Belgium -7.6
Germany -6.6
Ireland -10.4
Spain -6.7
France -5.6
Italy -5.9
Lux -8.2
Neth -8.4
Austria -7.6
Finland -8.3

The adverse shock assumed for Ireland is the largest and 3.2% above the average for the others shown. There are some other factors but the EBA release makes it clear that these numbers are the main driver of the projected capital depletion. The basis for the large Irish shock is a calibration against the experience over 2008 to 2011 when the downturn in Ireland was more severe than elsewhere.

The EBA may have sacrificed plausibility to uniformity of treatment – the exercise is in any event an input into a further phase called SREP, the supervisory review and evaluation process, rather than a definitive assessment of bank capital adequacy. The Irish banks, and numerous others, may of course need to generate or raise more capital but the relative worsening in their position flows from the assumptions employed and not from any ‘news’ uncovered by the EBA sleuths.

Managing the Budget with High Debt and No Currency

A sovereign state with low debt can access liquidity through the markets. There are limits and they will be reached when the debt ratio begins to send out distress calls. Until that (unknown) point, there are, in effect, un-borrowed foreign exchange reserves. With an independent currency liquidity can be created for government or banks without external conditionality. There are limits here too and creating excess liquidity brings inflation risk and exchange rate pressure.
With high debt and hence uncertain access to bond markets a short-term expansion cannot safely be financed through debt sales without constraining capacity to repeat the procedure. Without a currency either, the creation of liquidity is conditional on the cooperation of the foreign central bank. If its conditions include constraints on fiscal action there can be no stabilisation policy – no exchange rate, no monetary or fiscal discretion.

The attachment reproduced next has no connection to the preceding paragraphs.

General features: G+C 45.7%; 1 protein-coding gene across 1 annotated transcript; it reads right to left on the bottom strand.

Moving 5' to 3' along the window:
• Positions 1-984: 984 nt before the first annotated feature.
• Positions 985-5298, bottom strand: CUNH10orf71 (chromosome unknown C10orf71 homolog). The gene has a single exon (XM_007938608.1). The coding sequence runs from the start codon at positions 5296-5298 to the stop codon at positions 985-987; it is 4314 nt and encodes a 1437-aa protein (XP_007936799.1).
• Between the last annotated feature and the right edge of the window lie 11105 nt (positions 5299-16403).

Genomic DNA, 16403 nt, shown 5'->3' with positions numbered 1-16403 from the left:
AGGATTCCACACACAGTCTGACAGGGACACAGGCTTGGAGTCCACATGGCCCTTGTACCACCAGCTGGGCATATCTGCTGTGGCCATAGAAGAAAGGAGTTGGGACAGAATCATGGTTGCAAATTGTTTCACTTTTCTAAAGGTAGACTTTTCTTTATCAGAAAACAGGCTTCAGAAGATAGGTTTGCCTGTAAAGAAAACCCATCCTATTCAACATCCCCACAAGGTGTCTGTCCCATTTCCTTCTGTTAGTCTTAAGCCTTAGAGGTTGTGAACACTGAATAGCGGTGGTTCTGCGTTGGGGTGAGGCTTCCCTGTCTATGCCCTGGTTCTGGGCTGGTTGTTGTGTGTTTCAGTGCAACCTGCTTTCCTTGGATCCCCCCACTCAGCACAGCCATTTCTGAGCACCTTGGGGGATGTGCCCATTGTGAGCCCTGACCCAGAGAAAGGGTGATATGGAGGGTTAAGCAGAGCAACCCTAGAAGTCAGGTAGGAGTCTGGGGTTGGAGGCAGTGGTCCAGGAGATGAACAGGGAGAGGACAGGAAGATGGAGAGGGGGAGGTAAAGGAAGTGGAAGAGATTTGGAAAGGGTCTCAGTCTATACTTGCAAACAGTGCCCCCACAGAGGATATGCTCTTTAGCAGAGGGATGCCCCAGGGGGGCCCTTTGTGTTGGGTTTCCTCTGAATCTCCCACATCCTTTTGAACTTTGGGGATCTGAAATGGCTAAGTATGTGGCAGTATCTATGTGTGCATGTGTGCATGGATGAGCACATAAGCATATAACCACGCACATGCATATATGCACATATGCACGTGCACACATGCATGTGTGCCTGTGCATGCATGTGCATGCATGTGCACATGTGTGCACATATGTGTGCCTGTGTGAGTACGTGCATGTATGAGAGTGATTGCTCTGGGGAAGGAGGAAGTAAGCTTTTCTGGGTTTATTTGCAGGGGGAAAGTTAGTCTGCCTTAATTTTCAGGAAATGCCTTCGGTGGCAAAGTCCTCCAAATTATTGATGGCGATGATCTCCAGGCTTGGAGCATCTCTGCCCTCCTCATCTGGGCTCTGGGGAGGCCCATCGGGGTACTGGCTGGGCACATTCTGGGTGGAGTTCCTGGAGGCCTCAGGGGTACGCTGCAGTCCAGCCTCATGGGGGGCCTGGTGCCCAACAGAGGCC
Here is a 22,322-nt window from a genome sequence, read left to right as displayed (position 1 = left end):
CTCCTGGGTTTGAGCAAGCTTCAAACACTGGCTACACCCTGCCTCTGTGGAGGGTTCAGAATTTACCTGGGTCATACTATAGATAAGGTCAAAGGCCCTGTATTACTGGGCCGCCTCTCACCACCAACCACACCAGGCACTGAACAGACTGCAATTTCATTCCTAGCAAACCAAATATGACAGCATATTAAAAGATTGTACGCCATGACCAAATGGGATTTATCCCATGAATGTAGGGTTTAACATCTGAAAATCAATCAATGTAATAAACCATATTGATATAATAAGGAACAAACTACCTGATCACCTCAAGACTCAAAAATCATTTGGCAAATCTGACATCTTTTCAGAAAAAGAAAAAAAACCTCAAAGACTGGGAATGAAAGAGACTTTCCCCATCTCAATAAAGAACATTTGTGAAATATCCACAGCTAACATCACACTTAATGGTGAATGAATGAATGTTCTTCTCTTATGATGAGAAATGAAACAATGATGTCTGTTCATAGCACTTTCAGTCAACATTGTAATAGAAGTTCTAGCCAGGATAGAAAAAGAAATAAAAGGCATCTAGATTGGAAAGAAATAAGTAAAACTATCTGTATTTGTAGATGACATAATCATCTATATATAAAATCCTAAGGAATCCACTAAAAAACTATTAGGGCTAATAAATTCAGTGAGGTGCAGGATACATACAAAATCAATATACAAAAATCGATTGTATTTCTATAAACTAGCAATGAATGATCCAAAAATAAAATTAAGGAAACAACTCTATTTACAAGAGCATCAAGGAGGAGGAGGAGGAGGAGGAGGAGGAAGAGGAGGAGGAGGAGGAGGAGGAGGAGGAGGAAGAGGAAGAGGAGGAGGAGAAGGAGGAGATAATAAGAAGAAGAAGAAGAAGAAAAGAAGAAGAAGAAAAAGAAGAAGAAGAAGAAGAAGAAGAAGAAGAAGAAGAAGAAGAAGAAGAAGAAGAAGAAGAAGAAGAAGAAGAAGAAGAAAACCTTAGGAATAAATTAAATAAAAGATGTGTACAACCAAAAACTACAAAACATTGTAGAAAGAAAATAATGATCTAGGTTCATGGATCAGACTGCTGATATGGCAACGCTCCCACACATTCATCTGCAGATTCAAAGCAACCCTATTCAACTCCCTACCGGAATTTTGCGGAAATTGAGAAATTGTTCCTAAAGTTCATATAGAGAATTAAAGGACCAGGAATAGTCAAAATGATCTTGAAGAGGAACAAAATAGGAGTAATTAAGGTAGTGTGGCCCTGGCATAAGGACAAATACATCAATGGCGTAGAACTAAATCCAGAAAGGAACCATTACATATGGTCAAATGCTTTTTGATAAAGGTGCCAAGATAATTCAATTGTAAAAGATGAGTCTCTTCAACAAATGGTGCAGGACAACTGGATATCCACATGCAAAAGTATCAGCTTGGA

Most Eurozone governments can borrow in the markets at low rates, courtesy of QE, despite historically high debt ratios. In the absence of QE the perception of capacity to borrow could diminish rapidly. Availability of QE is in any event not automatic – there is none for Greece, for example. There are also unclear conditions on ELA creation by national CBs. Consent from the ECB can be withdrawn arbitrarily or may be permitted only on penal conditions, such as pay-offs to unguaranteed creditors of bust banks.
The Eurozone governments with high debt face an illusion of policy space in current circumstances, with apparently easy access to debt markets. The constraint appears to be the EU rules about budgetary limits, as long as QE lasts.